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Words nearby bandwagon
What does bandwagon mean?
If you jump on the bandwagon, you join in with the many people who follow, support, or are fans of someone or something popular and/or successful (especially when it is growing in popularity).
Bandwagon is especially used in the context of sports teams, political movements, trends, and entertainment. It is almost always used in the singular in phrases like jump on the bandwagon, hop on the bandwagon, climb on the bandwagon, and get on the bandwagon. A noun is sometimes placed before bandwagon to refer to the thing being followed, such as the name of a particular sports team or TV show, as in people start to jump on the Yankees bandwagon around playoff time.
It is often used in a mildly negative way as a criticism of those who started following such a thing simply because it was popular or only after it had become popular or successful.
Example: After the introduction of a pro league soccer team to the city, many residents jumped on the superfan bandwagon and started attending games and buying merchandise.
Where does bandwagon come from?
The first records of the word bandwagon come from the 1850s. It was originally and is primarily used in the United States. Originally, a bandwagon was a wagon (or similar vehicle) with a musical band on it—like a float in a parade. In fact, one of the first known uses of the word comes from the famous American circus promoter and showman P. T. Barnum. Such bandwagons were used in political rallies and were intended to draw a crowd, leading to the current metaphorical use.
Bandwagon is still often used in the context of politics, especially when candidates are competing for the chance to be nominated. Jumping on the bandwagon of a popular candidate means beginning to support them. But it can refer to starting to follow or become a fan of any popular thing.
It is perhaps most often applied to new fans of successful sports teams—those who became fans after the team started winning, made the playoffs, or won a championship. Such fans are often called bandwagon fans. It is used in a similar way to refer to people who become fans of bands and pop singers once they get popular. In these two cases (sports and pop culture fandom), it is often used negatively.
You can also jump on the bandwagon of a popular form of entertainment, such as the TV show that everyone’s watching or the video game that everyone’s playing. Sometimes, it’s a popular trend, as in Are you ready to jump on the Bitcoin bandwagon? In these cases, getting on the bandwagon is often done so that you can experience what everyone is doing or raving about. Some psychologists call this the bandwagon effect.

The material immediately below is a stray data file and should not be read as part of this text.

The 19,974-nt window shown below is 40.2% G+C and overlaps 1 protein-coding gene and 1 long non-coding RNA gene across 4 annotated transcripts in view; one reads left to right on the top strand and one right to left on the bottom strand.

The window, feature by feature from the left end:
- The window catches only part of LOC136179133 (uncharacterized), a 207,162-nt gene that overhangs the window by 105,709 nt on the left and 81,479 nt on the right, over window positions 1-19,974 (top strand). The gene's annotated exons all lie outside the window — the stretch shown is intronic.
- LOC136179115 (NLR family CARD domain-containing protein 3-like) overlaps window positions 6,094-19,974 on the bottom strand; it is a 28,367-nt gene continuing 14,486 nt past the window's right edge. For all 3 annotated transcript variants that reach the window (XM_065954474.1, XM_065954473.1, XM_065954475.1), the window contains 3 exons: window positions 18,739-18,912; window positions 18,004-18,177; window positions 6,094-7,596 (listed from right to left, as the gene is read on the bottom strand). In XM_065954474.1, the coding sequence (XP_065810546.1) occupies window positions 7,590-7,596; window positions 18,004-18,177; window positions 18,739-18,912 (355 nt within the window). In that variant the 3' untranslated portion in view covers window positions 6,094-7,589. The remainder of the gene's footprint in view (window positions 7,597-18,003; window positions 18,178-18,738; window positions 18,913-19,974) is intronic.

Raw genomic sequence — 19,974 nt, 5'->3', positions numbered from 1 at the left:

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What are some other forms related to bandwagon?
- bandwagoning (verb)
- bandwagoner (noun)
What are some words that share a root or word element with bandwagon?
What are some words that often get used in discussing bandwagon?
How is bandwagon used in real life?
Jumping on the bandwagon is often used negatively, implying that there is some shame in it.
The constant stream of Animal Crossing content I’ve seen online this week makes me want to hop on the bandwagon and buy a Nintendo Switch. 🥺
— Kristy Wiley (@kristy_w17) March 22, 2020
Im curious to see how much of the Patriots bandwagon fan base leaves once the Patriots winning ways are over. Most will become Chiefs fans
— Alan Ledesma (@Aled145) March 17, 2020
I like to do this thing where I refuse to jump on the bandwagon & watch new shows that people are raving about & then discover them YEARS later & get mad that people never told me how good these shows were 🙃
— Taylor Brenna Leigh (@tay_friesen) March 23, 2020
Try using bandwagon!
Is bandwagon used correctly in the following sentence?
My sister jumped on the high-rise jeans bandwagon and bought four new pairs since all her friends at school were wearing them.
Example sentences from the Web for bandwagon
I personally plead guilty to jumping on that bandwagon without thinking fully about what I was doing.Of Gamers, Gates, and Disco Demolition: The Roots of Reactionary Rage|Arthur Chu|October 16, 2014|DAILY BEAST
Not as any kind of bandwagon, but just as a kind of natural evolution.Martin Amis Talks About Nazis, Novels, and Cute Babies|Ronald K. Fried|October 9, 2014|DAILY BEAST
Non-profits and governments may even need to get on the bandwagon.
But many conventional doctors are also fed up and are jumping on the “alt med” bandwagon.
The test came back negative, but she still jumped on the bandwagon, becoming an avid fan of gluten-free eating.
Her eyes were set on the bias and she was painted more colors than a bandwagon.The Slim Princess|George Ade
There's something in an Irishman that drives him into the bandwagon.Cappy Ricks Retires|Peter B. Kyne
Should he jump on the bandwagon of advancement to the stars, hoping to catch the imagination of the voters by it?Progress Report|Mark Clifton
The realists had won; the rest climbed on the bandwagon but quick; and the temple was cleansed.Question of Comfort|Les Collins
Gid's not to say a teetotaler, but he had to climb into the bandwagon skiff or sink outen sight.Rose of Old Harpeth|Maria Thompson Daviess